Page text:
Coinciding with the new standards are new tests for students and evaluations for teachers. The tests, mandated under the George W. Bush-era No Child Left Behind education law, help states identify schools that are struggling and provide them extra help.

The teacher evaluations were not originally part of the Common Core. But in exchange for millions of federal dollars to help them avoid layoffs during the worst of the recession, states agreed to greater accountability for students and teachers. Many opted to go with the Common Core and linked students’ progress with teacher performance.

In some places, such as New York and Minnesota, the shift to Common Core testing produced a steep drop in student scores, which reflected poorly on teachers.

“We know there is going to be a bump in the road. But we’re going to do our best for the students,” said Silver Lake Elementary School principal Cynthia Clay, a 31-year educator who has insisted her teachers receive training on the new standards.

Teachers meet in the evenings, during their planning periods and exchange emails asking how they might best approach the standards. Clay pulled together teachers with similar levels of experience so they could share their stories and realize they aren’t alone in their frustrations.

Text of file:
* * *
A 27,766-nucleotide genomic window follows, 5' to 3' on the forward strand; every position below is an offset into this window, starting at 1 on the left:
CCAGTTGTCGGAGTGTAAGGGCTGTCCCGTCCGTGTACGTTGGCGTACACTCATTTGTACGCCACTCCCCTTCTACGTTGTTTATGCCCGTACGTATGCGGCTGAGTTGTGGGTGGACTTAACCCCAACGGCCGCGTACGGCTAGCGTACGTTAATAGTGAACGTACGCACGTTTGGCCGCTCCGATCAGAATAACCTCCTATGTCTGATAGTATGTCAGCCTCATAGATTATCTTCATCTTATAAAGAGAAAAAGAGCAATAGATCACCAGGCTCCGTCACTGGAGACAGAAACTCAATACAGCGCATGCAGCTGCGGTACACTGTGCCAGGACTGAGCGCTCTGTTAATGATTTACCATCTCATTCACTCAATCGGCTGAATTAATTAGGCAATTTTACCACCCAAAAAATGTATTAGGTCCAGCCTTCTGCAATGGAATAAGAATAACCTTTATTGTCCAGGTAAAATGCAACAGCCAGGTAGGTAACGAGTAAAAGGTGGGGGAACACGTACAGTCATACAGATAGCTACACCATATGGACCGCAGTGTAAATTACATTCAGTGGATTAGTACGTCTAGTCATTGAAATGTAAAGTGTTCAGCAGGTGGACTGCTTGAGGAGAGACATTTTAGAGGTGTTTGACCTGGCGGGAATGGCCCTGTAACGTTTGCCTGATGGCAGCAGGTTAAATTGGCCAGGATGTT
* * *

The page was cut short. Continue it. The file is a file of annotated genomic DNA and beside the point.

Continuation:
“In a perfect world, the tests would reflect how well the students are learning,” said Melissa Bowser, a 15-year classroom veteran.

But she, like her colleagues, expects there will be a decline in student scores.

“It will take two or three years,” said Sherry Frangia, who has taught for more than 30 years and is bracing for the dip in scores.

That doesn’t mean testing is the enemy.

“We need some sort of evidence that they’re learning,” Frangia said. “We didn’t get into teaching to stand up here and have nothing to show for it.”

Text Only
Headline News
  • West Africa Ebola outbreak tops 700 deaths

    The worst recorded Ebola outbreak in history surpassed 700 deaths in West Africa as the World Health Organization on Thursday announced dozens of new fatalities.

    July 31, 2014

  • Suing Obama: GOP-led House gives the go-ahead

    A sharply divided House approved a Republican plan Wednesday to launch a campaign-season lawsuit against President Barack Obama, accusing him of exceeding the bounds of his constitutional authority. Obama and other Democrats derided the effort as a stunt aimed at tossing political red meat to conservative voters.